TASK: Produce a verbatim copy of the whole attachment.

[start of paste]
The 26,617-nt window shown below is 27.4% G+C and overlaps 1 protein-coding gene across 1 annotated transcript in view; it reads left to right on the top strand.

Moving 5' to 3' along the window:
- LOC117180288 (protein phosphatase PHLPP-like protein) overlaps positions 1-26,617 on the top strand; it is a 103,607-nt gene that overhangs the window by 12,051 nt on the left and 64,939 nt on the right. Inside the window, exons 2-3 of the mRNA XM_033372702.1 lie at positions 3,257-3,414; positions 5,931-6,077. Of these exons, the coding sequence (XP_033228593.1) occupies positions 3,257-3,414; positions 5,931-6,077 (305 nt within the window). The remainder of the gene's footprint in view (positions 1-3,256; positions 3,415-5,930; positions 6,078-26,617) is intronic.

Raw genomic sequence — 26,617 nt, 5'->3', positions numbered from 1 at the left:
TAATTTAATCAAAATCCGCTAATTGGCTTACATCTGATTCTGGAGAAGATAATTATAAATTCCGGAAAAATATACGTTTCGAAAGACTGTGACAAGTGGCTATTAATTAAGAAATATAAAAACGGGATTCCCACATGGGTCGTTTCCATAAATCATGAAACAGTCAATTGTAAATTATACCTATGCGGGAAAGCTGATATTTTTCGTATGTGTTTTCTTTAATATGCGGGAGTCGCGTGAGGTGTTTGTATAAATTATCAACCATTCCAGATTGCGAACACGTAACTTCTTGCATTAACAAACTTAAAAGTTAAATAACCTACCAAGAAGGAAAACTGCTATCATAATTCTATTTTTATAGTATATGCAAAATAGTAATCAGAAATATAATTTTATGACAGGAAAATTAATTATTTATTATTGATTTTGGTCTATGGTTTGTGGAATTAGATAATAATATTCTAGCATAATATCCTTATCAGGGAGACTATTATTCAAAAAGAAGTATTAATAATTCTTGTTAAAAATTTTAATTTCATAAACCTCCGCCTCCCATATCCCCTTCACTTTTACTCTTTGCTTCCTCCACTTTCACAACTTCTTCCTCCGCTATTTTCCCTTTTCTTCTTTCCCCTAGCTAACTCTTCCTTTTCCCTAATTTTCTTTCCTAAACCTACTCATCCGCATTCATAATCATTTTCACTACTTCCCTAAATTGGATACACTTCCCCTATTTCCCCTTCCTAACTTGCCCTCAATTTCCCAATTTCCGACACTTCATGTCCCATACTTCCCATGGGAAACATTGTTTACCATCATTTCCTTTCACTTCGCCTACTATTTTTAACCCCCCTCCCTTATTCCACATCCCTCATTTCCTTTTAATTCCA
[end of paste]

The 26,617-nt window shown below is 27.4% G+C and overlaps 1 protein-coding gene across 1 annotated transcript in view; it reads left to right on the top strand.

Moving 5' to 3' along the window:
- LOC117180288 (protein phosphatase PHLPP-like protein) overlaps positions 1-26,617 on the top strand; it is a 103,607-nt gene that overhangs the window by 12,051 nt on the left and 64,939 nt on the right. Inside the window, exons 2-3 of the mRNA XM_033372702.1 lie at positions 3,257-3,414; positions 5,931-6,077. Of these exons, the coding sequence (XP_033228593.1) occupies positions 3,257-3,414; positions 5,931-6,077 (305 nt within the window). The remainder of the gene's footprint in view (positions 1-3,256; positions 3,415-5,930; positions 6,078-26,617) is intronic.

Raw genomic sequence — 26,617 nt, 5'->3', positions numbered from 1 at the left:
TAATTTAATCAAAATCCGCTAATTGGCTTACATCTGATTCTGGAGAAGATAATTATAAATTCCGGAAAAATATACGTTTCGAAAGACTGTGACAAGTGGCTATTAATTAAGAAATATAAAAACGGGATTCCCACATGGGTCGTTTCCATAAATCATGAAACAGTCAATTGTAAATTATACCTATGCGGGAAAGCTGATATTTTTCGTATGTGTTTTCTTTAATATGCGGGAGTCGCGTGAGGTGTTTGTATAAATTATCAACCATTCCAGATTGCGAACACGTAACTTCTTGCATTAACAAACTTAAAAGTTAAATAACCTACCAAGAAGGAAAACTGCTATCATAATTCTATTTTTATAGTATATGCAAAATAGTAATCAGAAATATAATTTTATGACAGGAAAATTAATTATTTATTATTGATTTTGGTCTATGGTTTGTGGAATTAGATAATAATATTCTAGCATAATATCCTTATCAGGGAGACTATTATTCAAAAAGAAGTATTAATAATTCTTGTTAAAAATTTTAATTTCATAAACCTCCGCCTCCCATATCCCCTTCACTTTTACTCTTTGCTTCCTCCACTTTCACAACTTCTTCCTCCGCTATTTTCCCTTTTCTTCTTTCCCCTAGCTAACTCTTCCTTTTCCCTAATTTTCTTTCCTAAACCTACTCATCCGCATTCATAATCATTTTCACTACTTCCCTAAATTGGATACACTTCCCCTATTTCCCCTTCCTAACTTGCCCTCAATTTCCCAATTTCCGACACTTCATGTCCCATACTTCCCATGGGAAACATTGTTTACCATCATTTCCTTTCACTTCGCCTACTATTTTTAACCCCCCTCCCTTATTCCACATCCCTCATTTCCTTTTAATTCCA